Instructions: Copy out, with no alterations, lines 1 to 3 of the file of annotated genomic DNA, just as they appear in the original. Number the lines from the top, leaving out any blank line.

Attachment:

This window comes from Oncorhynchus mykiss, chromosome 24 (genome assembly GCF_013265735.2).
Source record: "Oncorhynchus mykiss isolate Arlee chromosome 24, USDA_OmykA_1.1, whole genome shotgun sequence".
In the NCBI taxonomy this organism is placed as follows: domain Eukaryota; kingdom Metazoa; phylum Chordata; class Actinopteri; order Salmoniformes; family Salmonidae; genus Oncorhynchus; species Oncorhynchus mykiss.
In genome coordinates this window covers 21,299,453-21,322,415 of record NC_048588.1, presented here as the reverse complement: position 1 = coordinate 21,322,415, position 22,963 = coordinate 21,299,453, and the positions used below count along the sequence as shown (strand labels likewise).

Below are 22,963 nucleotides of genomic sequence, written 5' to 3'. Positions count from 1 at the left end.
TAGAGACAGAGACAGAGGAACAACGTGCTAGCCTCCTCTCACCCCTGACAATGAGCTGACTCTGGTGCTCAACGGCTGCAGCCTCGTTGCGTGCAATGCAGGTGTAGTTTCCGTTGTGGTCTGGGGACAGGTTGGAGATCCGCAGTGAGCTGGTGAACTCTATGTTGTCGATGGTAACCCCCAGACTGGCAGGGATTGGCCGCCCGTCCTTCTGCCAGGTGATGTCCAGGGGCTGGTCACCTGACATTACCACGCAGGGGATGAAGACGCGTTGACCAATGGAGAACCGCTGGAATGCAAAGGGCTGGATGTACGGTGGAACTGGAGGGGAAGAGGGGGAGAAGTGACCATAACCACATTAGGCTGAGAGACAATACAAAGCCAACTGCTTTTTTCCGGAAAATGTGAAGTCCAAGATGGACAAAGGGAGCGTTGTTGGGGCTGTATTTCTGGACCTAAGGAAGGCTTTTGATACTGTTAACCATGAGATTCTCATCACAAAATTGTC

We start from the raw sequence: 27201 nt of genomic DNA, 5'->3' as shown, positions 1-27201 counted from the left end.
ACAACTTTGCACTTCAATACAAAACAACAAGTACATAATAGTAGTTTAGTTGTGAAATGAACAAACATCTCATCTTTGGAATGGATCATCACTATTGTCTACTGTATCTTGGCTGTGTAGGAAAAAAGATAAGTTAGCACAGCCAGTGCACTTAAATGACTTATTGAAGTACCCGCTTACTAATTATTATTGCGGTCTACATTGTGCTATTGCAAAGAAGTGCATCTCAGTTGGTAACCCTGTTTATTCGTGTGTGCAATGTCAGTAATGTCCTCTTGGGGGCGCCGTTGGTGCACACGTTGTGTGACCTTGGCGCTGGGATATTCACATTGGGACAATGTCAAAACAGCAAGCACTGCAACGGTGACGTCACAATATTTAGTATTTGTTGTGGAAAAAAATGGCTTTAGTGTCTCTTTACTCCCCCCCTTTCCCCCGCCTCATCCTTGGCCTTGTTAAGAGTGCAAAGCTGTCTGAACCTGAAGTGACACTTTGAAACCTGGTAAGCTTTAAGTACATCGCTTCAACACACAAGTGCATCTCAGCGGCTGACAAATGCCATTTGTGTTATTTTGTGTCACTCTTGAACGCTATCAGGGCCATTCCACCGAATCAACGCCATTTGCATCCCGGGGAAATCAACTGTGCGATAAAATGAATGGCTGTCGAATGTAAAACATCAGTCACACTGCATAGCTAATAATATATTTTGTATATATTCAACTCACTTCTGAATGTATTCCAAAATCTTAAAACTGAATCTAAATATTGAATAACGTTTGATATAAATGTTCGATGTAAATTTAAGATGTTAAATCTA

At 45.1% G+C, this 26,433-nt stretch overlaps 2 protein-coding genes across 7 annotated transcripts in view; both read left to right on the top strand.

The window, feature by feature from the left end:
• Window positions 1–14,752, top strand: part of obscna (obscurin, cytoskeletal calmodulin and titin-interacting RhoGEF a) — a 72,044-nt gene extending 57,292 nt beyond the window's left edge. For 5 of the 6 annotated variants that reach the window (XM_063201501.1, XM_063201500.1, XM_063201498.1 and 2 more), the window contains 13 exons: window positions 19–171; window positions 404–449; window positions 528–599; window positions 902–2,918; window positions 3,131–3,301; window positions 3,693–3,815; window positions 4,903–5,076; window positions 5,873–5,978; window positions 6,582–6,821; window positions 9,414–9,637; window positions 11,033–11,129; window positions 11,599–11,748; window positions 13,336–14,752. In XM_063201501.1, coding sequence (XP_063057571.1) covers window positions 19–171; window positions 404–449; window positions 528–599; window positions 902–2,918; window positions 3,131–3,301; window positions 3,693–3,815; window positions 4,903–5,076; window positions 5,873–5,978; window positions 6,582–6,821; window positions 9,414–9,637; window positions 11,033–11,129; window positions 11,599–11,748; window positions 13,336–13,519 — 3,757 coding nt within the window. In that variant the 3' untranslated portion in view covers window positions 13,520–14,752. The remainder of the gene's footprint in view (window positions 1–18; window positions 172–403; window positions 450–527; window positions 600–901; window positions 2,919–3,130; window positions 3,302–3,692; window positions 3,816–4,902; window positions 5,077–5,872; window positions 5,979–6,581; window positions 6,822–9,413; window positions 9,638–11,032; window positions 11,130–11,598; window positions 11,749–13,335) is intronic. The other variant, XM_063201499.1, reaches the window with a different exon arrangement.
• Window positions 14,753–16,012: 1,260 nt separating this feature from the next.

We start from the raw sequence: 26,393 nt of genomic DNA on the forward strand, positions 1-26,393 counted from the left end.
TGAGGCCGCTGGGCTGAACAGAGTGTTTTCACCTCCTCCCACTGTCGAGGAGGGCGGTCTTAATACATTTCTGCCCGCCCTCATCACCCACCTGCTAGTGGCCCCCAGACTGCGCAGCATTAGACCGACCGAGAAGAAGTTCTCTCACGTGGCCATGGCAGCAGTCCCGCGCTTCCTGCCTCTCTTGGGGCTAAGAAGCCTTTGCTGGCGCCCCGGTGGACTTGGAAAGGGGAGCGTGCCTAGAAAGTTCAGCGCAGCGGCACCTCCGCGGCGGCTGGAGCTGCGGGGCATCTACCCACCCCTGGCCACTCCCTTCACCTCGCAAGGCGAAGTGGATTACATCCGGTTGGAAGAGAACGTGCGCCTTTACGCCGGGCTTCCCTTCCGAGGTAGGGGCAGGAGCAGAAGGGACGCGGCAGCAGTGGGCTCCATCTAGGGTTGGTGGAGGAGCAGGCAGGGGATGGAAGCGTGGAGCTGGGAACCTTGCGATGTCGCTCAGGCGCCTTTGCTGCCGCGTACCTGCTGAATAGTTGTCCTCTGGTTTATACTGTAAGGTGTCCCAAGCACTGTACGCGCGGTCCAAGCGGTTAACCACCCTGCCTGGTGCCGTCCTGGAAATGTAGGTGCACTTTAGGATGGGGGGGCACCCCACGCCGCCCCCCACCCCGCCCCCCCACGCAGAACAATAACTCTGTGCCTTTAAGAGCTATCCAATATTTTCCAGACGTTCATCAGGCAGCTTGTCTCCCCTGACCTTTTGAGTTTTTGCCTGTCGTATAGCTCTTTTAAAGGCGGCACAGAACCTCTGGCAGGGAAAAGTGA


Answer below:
This window comes from Oncorhynchus mykiss, chromosome 24 (genome assembly GCF_013265735.2).
Source record: "Oncorhynchus mykiss isolate Arlee chromosome 24, USDA_OmykA_1.1, whole genome shotgun sequence".
In the NCBI taxonomy this organism is placed as follows: domain Eukaryota; kingdom Metazoa; phylum Chordata; class Actinopteri; order Salmoniformes; family Salmonidae; genus Oncorhynchus; species Oncorhynchus mykiss.